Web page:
Dr. Holland recognized that people’s psychological distress could linger even after they were considered cured of their cancer. To address this, she advocated for the formation of a program at MSK that today is called Resources for Life After Cancer. It became a model for other similar initiatives around the world.

“Jimmie was a cancer pioneer, a remarkable woman, and a once-in-a-generation influencer,” says William Breitbart, the current Chair of Psychiatry and Behavioral Sciences and the Jimmie C. Holland Chair. “Her death is a profound loss for all of oncology.”

The Sixth Vital Sign

Dr. Holland pushed to recognize patient distress as the sixth vital sign in medicine. (The others are temperature, pulse, blood pressure, respiration, and pain.) She played a key role in the development of the National Comprehensive Cancer Network’s distress thermometer. This enables people to report their levels of anxiety and depression on a scale of zero to ten, similar to the way they rate their pain.

Other topics that were important to her included survivor guilt, diminishing the stigma of a cancer diagnosis, and evaluating ways to lessen cancer side effects like depression, anxiety, and fatigue with medication and other treatments.

In her later years, she also became particularly interested in supporting the psychosocial needs of elderly patients. As part of that effort, she founded the Vintage Readers Book Club, an offshoot of a support group she led on aging and cancer. The participants talked about classic works by writers including Cicero and Benjamin Franklin, and used their discussions as a springboard for talking about wider-ranging topics that were important to them.

“Jimmie was an inspiration on multiple levels, not least of which was her appreciation of the fact that we are more than our careers,” says psychologist and author Mindy Greenstein, who first came to know Dr. Holland when she conducted her fellowship in MSK’s Department of Psychiatry and Behavioral Sciences. The two later worked together and coauthored the book Lighter as We Go: Virtues, Character Strengths, and Aging. “While raising her own family as well as comforting patients and their family members with her Texas warmth and sound insights, she still found the time to accomplish so much in her work. Hers was a life of unique and dedicated service.”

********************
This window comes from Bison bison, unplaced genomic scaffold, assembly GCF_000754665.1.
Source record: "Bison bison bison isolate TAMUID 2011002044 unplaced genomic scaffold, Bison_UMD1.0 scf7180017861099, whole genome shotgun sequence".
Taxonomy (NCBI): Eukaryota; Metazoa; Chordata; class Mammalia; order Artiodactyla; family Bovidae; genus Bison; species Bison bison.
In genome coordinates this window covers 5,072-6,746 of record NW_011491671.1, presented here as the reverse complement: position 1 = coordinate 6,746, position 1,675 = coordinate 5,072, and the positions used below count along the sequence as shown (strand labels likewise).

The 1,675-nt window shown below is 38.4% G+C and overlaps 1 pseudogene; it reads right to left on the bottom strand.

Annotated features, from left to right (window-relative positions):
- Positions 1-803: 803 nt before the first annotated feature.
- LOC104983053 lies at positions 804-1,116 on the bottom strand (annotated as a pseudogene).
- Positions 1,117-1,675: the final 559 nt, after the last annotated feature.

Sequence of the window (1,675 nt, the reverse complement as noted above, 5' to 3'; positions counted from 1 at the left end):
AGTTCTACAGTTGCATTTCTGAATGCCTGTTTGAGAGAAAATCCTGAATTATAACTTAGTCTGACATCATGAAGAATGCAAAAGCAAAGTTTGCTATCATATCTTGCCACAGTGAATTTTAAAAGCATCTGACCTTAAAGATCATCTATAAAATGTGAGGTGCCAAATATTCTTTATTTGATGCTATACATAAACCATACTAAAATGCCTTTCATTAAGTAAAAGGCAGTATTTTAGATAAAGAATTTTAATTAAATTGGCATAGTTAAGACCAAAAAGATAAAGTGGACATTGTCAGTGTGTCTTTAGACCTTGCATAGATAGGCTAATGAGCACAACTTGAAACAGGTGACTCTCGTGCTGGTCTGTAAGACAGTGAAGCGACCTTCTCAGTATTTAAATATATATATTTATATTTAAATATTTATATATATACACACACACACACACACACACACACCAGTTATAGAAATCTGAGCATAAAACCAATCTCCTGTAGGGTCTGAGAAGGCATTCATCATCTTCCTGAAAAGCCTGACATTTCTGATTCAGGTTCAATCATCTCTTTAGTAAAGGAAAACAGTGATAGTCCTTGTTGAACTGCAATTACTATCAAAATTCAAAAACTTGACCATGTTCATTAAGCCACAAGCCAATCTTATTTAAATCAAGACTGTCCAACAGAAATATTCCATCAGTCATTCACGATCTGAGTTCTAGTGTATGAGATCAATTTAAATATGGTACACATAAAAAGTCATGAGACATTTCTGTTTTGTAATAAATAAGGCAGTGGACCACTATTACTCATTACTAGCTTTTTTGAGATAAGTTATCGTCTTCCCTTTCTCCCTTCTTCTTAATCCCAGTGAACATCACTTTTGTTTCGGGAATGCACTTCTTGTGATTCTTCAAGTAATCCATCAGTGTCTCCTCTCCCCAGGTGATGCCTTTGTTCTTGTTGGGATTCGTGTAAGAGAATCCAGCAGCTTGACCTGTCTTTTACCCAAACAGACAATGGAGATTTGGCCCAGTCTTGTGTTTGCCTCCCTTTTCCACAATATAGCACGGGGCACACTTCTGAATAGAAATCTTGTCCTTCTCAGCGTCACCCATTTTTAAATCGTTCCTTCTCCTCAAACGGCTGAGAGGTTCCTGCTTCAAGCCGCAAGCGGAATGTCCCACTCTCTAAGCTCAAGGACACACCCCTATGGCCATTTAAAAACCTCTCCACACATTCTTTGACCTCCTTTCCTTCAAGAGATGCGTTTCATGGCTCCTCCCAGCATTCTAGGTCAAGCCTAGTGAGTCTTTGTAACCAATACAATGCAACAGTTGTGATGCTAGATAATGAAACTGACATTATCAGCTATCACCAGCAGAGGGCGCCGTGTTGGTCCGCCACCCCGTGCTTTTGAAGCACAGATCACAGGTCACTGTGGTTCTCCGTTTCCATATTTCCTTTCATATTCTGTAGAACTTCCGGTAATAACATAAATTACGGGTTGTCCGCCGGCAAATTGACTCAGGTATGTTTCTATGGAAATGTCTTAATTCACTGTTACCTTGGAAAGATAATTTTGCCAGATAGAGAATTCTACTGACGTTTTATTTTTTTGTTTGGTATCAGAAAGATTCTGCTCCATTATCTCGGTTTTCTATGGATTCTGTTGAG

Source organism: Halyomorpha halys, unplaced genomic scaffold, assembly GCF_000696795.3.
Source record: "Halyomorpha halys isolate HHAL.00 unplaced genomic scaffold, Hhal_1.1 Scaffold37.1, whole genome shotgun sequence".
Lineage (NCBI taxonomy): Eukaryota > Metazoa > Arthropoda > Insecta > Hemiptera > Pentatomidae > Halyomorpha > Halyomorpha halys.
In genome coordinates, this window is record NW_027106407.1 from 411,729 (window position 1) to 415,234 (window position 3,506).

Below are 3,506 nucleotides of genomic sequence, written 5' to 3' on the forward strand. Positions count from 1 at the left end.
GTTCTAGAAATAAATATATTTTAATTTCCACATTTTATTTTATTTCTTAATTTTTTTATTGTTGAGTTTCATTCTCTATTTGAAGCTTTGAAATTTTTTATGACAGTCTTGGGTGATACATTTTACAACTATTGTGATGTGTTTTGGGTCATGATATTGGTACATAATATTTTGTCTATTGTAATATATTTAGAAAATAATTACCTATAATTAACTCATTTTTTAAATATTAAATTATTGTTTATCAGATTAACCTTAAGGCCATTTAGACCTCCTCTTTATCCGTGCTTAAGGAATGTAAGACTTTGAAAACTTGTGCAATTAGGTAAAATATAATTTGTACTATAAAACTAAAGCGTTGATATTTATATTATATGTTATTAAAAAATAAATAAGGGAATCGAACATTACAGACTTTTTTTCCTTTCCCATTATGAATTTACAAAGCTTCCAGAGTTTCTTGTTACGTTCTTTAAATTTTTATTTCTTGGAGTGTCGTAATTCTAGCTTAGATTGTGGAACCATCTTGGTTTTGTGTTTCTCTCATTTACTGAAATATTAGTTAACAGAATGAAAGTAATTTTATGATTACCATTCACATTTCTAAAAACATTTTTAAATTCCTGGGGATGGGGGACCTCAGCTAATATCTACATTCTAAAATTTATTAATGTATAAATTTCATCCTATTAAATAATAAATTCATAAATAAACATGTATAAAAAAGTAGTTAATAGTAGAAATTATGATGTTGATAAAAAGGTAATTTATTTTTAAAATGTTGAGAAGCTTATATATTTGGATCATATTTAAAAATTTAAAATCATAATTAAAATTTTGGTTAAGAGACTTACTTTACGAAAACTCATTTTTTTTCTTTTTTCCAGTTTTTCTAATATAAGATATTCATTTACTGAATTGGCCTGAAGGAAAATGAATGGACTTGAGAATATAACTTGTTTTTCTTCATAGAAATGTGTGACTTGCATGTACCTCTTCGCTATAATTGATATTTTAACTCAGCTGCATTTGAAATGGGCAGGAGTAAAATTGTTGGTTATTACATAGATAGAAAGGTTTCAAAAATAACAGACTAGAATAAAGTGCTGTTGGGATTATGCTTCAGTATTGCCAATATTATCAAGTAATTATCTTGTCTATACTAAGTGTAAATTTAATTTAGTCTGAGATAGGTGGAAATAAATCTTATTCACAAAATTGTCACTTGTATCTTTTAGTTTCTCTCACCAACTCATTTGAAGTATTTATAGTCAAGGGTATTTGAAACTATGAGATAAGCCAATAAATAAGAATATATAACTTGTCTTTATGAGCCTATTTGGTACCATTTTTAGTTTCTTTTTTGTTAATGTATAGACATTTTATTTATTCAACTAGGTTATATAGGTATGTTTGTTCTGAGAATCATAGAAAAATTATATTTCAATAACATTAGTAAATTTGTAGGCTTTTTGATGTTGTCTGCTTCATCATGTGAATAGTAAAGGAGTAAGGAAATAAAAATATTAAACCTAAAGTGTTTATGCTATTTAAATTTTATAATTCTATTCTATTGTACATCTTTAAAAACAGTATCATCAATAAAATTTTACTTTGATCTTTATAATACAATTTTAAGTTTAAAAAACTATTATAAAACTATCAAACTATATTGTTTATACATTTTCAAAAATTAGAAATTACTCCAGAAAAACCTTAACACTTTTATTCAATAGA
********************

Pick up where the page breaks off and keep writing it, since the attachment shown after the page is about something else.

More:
Dr. Holland, who died at home surrounded by family, was still seeing patients up until two days before she died. She is survived by her husband; six children; nine grandchildren; and countless friends, colleagues, and collaborators.

“Jimmie was a true pioneer in the field of psycho-oncology, and her passion for her patients and her research was evident,” says MSK President and CEO Craig Thompson. “She will be dearly missed by the MSK community and by the world.”

MSK Opens New Clinic to Monitor People with a Genetic Risk for Developing Blood Cancer

Source: Memorial Sloan Kettering - On Cancer
Date: 01/23/18
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Most cancers arise by chance and, therefore, are hard to predict. But scientists and doctors are learning more about the genetic changes that cause cancer as well as those that signal a higher risk for it. Thanks to MSK-IMPACT™, Memorial Sloan Kettering’s diagnostic test that looks for genes associated with cancer, more people who carry cancer-related genes are being identified.

To take advantage of these new opportunities, MSK has launched the Precision Interception and Prevention Initiative. This program is focused not only on catching cancer very early but also on eventually preventing it from forming in the first place. One of the program’s components is a clinic for people with an age-related condition called clonal hematopoiesis (CH). MSK’s clinic, the first of its kind, is beginning to see people with CH this month.